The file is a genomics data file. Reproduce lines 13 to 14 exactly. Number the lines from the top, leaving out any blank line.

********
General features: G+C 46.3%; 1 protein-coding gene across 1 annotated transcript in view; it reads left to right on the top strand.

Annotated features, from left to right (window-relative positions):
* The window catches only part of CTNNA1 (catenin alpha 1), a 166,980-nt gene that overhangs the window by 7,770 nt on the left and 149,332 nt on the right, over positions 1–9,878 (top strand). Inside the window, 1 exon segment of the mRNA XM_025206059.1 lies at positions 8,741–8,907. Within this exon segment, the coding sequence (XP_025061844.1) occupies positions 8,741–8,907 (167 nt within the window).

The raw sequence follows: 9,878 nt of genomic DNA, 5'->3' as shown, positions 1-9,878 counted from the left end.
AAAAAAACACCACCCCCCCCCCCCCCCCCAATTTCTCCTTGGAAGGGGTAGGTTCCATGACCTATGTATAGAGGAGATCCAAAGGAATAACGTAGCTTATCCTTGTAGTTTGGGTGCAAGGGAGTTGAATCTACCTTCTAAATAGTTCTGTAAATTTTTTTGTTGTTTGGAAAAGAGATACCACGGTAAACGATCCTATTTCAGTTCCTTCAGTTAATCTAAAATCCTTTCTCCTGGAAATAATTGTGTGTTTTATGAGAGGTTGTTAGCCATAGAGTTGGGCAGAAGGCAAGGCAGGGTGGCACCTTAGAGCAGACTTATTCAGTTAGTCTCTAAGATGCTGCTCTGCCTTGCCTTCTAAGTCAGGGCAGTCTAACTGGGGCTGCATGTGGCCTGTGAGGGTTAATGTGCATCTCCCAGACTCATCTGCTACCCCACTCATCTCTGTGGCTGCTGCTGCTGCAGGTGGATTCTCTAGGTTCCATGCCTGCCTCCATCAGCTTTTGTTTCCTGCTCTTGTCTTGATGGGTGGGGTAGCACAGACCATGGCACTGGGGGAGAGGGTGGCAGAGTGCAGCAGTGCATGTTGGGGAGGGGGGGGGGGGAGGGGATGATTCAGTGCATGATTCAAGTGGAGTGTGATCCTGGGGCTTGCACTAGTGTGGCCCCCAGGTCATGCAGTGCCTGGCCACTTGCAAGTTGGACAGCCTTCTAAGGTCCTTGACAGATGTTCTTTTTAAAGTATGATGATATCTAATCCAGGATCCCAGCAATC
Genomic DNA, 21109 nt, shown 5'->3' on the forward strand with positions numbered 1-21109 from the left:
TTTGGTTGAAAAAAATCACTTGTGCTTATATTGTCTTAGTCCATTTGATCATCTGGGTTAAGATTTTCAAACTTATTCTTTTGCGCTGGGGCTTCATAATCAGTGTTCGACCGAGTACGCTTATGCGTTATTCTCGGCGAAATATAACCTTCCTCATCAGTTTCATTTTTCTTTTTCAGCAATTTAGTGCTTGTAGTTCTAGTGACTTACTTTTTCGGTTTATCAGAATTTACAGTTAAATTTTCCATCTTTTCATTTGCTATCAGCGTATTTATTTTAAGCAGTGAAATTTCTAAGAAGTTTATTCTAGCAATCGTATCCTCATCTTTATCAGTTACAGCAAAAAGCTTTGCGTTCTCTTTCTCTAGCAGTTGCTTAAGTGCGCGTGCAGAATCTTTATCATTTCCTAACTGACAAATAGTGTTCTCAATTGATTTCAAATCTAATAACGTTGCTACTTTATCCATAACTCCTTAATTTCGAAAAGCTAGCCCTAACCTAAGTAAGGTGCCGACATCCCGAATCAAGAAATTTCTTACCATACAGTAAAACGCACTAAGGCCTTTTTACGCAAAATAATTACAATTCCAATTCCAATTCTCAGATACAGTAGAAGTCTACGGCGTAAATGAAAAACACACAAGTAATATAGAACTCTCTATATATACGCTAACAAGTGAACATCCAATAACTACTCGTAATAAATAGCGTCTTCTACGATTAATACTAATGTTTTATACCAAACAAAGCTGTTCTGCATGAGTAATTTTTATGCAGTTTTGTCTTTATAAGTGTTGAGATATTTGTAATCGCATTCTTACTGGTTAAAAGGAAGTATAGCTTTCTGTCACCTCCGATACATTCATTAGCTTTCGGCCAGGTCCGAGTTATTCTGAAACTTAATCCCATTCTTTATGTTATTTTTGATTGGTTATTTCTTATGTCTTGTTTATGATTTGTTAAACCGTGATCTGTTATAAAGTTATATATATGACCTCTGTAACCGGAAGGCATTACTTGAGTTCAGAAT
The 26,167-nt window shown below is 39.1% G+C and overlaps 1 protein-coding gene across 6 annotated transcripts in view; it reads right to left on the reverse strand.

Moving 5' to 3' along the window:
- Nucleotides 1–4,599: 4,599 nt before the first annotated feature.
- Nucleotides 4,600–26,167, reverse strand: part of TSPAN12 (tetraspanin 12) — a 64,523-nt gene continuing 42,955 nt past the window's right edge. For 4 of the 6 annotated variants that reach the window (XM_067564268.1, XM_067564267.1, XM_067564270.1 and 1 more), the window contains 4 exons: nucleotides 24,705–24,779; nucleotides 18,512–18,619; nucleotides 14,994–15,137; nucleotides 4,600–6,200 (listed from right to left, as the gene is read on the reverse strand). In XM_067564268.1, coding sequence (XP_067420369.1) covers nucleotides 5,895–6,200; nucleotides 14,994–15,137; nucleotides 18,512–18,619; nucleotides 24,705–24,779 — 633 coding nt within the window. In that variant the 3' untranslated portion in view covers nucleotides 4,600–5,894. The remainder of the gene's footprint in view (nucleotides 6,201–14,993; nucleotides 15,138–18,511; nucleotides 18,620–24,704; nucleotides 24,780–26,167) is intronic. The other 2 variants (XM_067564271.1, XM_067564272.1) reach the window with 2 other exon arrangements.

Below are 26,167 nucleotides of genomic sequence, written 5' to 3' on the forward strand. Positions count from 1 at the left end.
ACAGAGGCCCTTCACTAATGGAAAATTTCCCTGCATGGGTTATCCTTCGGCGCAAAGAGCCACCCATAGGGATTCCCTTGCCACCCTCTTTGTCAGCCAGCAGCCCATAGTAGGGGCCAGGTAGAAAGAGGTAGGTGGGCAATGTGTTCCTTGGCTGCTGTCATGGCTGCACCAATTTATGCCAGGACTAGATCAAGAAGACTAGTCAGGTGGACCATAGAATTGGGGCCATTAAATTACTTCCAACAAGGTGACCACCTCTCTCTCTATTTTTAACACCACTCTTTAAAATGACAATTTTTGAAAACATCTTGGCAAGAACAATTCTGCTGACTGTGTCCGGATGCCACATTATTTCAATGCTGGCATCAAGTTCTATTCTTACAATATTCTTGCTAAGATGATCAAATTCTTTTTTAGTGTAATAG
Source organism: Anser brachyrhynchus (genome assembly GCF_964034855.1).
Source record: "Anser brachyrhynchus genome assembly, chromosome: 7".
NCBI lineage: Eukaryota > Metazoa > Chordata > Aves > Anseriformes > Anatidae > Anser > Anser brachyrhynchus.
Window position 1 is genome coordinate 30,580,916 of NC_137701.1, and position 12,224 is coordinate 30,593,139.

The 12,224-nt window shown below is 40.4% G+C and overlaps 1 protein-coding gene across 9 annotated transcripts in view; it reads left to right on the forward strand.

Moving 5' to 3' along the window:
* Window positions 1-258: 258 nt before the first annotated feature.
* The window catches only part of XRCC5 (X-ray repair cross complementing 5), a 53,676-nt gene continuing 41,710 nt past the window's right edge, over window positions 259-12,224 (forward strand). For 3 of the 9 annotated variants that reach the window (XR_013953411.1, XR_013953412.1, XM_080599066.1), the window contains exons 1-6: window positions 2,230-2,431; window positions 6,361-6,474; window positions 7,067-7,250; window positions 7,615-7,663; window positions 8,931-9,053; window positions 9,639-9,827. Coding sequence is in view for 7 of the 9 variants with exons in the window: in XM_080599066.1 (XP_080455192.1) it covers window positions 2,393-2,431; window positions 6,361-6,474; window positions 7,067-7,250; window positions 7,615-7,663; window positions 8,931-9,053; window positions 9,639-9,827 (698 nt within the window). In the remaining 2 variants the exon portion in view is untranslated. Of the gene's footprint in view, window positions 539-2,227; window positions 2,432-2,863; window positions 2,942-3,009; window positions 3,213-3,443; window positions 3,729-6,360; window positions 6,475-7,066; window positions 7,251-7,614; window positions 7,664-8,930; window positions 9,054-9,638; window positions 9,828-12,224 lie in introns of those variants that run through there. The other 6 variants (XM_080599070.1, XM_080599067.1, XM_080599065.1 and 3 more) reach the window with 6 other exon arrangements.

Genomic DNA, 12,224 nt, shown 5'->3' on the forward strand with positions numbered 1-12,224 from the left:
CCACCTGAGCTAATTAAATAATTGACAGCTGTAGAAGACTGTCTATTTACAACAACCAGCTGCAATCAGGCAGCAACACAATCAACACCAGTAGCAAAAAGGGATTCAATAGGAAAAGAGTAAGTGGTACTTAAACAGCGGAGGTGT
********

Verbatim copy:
ACAGAGGCCCTTCACTAATGGAAAATTTCCCTGCATGGGTTATCCTTCGGCGCAAAGAGCCACCCATAGGGATTCCCTTGCCACCCTCTTTGTCAGCCAGCAGCCCATAGTAGGGGCCAGGTAGAAAGAGGTAGGTGGGCAATGTGTTCCTTGGCTGCTGTCATGGCTGCACCAATTTATGCCAGGACTAGATCAAGAAGACTAGTCAGGTGGACCATAGAATTGGGGCCATTAAATTACTTCCAACAAGGTGACCACCTCTCTCTCTATTTTTAACACCACTCTTTAAAATGACAATTTTTGAAAACATCTTGGCAAGAACAATTCTGCTGACTGTGTCCGGATGCCACATTATTTCAATGCTGGCATCAAGTTCTATTCTTACAATATTCTTGCTAAGATGATCAAATTCTTTTTTAGTGTAATAG
Source organism: Anser brachyrhynchus (genome assembly GCF_964034855.1).